The star had stripped the original planet of its atmosphere, but we pumped it back in. Now it was the only thing keeping the dust from obliterating the surface. We’d left such a wake that as soon as the last of the atmosphere vaporized, the supersonic dust would begin smashing into the ground. Then the little lightshow wouldn’t be so harmless.

I hold my wife’s face in my hands as her lips are dappled by falling light. “I love you,” I say as the first dust particle hits the surface.

O o-o-o x

O o-o x x

O o x x x

O x x x x

O ⚬ o o o O ⊚ o o

“False alarm, real planets have a predictable period. They transit their star and we measure the dip in starlight. Got some weird readings there at the end, but now it’s shining steady. Probably somebody using the microwave. Too bad, thought we had something.”

Aug 2, 2002

octopuses are fuckin' weak. ain't even got backbones. birds are descended from dinosaurs.

in for team bird

Aug 2, 2002

Aug 2, 2002

in :toxx:

Aug 2, 2002

Please don't ban me :(
767 words

Coorsley had an important flute recital the same day his flute starting playing only ooze. He hadn’t done anything to it, he just woke up the day of the concert, gave his flute a good tootin’, and instead of a beautiful, flutey sound, there was only ooze.


“Well this is bad,” he said, but he wasn’t worried. The flute repair store was nearby, and he was a frequent customer on account of his flute being cursed. He wiped his flute with a clean handkerchief and packed it into its crushed velvet-lined case.

He walked down the street whistling a jaunty tune that belied the horror he carried.

“Hey Coorsley,” said the postman. “Ready for your big concert today?”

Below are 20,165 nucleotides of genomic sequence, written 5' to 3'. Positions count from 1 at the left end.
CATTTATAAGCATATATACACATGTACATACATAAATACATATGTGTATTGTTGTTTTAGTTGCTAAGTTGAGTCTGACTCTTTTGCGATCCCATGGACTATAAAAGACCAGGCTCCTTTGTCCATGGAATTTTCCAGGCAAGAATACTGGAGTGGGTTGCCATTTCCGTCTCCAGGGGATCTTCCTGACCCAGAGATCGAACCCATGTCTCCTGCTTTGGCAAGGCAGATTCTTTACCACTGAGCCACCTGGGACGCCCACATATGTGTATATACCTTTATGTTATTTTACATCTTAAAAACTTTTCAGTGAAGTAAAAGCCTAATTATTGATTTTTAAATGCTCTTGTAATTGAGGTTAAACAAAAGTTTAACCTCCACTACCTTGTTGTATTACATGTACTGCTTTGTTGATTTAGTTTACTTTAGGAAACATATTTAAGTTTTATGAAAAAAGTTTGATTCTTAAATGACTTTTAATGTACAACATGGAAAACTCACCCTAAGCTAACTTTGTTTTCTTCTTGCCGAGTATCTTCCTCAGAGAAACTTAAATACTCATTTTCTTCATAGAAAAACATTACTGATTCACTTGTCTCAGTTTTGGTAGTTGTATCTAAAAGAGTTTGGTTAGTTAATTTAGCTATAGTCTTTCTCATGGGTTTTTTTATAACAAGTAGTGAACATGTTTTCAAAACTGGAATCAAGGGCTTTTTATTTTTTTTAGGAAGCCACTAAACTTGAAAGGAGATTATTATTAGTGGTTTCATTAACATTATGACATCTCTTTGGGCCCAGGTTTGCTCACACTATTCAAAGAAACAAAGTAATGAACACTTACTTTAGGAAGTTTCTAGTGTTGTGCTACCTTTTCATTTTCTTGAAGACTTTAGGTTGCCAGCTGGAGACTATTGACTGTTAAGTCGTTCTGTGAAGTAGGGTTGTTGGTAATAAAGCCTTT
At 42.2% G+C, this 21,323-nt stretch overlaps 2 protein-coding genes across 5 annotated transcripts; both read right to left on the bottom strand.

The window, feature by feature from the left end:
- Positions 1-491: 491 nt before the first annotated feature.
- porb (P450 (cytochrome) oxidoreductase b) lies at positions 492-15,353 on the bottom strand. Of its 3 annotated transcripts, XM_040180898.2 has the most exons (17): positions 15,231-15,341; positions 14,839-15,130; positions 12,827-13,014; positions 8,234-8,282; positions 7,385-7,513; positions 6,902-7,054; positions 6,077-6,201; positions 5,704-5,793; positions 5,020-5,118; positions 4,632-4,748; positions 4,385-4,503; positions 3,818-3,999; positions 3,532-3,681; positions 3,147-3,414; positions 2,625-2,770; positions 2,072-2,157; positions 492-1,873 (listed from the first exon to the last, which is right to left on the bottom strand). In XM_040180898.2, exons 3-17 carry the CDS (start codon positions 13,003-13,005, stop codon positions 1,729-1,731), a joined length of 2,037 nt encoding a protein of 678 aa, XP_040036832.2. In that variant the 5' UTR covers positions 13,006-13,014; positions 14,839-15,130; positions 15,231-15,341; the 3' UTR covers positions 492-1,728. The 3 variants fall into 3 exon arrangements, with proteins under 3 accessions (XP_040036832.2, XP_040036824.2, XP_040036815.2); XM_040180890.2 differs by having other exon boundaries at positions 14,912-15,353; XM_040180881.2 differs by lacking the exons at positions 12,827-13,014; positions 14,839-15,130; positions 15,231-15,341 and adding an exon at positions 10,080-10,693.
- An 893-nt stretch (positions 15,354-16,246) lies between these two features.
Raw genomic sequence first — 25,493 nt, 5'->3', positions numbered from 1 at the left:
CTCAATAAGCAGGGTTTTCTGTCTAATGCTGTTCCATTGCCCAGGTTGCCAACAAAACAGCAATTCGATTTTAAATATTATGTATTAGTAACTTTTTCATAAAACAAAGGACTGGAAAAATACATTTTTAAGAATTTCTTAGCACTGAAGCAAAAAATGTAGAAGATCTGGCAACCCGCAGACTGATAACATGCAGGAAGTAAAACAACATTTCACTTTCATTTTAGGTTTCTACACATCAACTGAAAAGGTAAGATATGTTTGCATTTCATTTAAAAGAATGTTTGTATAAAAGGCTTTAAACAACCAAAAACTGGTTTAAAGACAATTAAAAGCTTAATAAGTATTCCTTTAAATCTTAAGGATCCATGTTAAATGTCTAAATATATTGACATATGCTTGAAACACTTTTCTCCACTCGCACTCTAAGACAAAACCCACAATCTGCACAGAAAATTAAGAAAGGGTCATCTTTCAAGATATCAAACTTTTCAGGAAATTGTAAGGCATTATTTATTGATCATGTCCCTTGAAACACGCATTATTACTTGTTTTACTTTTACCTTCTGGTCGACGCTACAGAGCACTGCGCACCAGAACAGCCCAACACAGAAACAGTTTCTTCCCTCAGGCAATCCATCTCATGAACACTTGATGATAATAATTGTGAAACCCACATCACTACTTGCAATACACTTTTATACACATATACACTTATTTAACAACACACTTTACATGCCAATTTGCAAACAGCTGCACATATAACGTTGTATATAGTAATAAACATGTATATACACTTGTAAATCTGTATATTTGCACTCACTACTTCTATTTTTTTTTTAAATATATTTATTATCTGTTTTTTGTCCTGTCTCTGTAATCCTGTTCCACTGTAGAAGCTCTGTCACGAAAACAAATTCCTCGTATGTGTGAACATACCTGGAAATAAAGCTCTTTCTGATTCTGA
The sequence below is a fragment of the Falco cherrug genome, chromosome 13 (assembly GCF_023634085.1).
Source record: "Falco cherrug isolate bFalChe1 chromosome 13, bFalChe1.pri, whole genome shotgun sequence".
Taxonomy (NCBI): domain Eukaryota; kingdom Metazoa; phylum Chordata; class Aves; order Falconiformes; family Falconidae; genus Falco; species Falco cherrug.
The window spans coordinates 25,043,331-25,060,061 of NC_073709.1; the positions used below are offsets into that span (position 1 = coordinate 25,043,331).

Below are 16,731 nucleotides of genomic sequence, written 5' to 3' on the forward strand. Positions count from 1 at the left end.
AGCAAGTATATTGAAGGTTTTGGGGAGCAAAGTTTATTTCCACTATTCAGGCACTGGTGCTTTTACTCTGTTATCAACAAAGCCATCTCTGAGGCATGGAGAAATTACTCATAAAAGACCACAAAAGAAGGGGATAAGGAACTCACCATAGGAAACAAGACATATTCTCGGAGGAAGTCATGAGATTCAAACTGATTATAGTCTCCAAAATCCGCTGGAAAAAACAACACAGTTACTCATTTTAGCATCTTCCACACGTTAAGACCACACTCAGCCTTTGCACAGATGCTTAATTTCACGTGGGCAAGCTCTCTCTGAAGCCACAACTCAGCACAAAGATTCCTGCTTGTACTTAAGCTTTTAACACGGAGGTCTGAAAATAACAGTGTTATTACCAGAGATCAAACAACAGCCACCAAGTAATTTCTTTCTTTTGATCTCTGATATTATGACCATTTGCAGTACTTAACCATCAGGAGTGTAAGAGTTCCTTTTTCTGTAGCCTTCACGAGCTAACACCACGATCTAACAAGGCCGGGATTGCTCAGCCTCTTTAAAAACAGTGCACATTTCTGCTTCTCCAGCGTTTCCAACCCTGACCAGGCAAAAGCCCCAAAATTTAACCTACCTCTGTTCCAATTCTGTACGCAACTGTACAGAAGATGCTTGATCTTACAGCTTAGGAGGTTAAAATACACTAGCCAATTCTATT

“My spirt is prepared, but my flute is oozing.”

“Birds flying out of it again?”

“Nope, no birds. Just ooze.”

The postman frowned. “Well that sound disgusting.”

“It is much grosser than birds.”

The birds were kind of gross, because of all the pooping, but the ooze smelled bad.

Coorsley continued: “The ooze smells bad.”

“Like what?”

“Just kind of a non-descript stink. Like the inside of your belly button after a long hike.”

The postman wrinkled his nose. “Taking it down to JoBoMoRo’s Flute Shop?”

“Yes. By the way, do you have any packages for me?”


“Please let me know if my flute de-oozer comes in.”

“When did you order it?”

“Three days ago. I had a feeling about the ooze. It’s always something with this cursed flute.”

The postman held up his finger like he had a bright idea. “What if you didn’t have a cursed flute, but just a normal flute?”

“But then I couldn’t play beautiful music because I made that deal with that witch.”

“Oh yeah, that’s right. Well, I should finish delivering all these packages.”

“Yes, the witch will get angry if you are late again.”

The postman got back into his pumpkin and drove away.

Coorsley walked the rest of the way to the flute shop with a little skip in his step. He was so happy to be out in the sunshine, it was a really nice day and there were a lot of birds singing (not living inside his flute), and it general it was just a really nice day.

The door did that little jingle bell thing when he walked in, and O.L.A.F., the flute repair robot came out from the back.

“Good morning, Coorsley. Flute badoops again?”

“Yeah, it be badoopin’ when it should be a flutin’. Ooze comin’ out of all the holes, even the mouthpiece. I got some in my mouth. It tastes like sweet strawberry wine, but it smells terrible.”

O.L.A.F.’s hands turned into screwdrivers that were perfectly flute sized. “I’ll have it hollerin’ that flutey sound sans ooze quicker than you can say ‘10 Hello World GO TO 10.’” He winked a robotic wink. *clunk*. He had very heavy eyelids.

Coorsley tapped his foot in rhythm while the robot hammered on the flute with the screwdrivers in the same beat. It was real funky fresh and passers-by nodded their heads and said stuff like “Oh yeah.”

Finally after about five hours the robot was finished.

“Here, I’m done. I’ve deoozed it. The problem was you had an oozer stuck right up in there, and I yanked it out. Now I have it on the inside of that piano to give it an unlimited lifetime supply of piano grease.”

The store’s resident pianist belted out a quick ditty that sounded greasily fantastic. “Smooth.”

“Thanks O.L.A.F., just in time for my big concert.”

Coorsley took possession of the flute and headed towards the concert hall. He changed into his tux in the public bathrooms near the venue, and then headed straight to the main stage.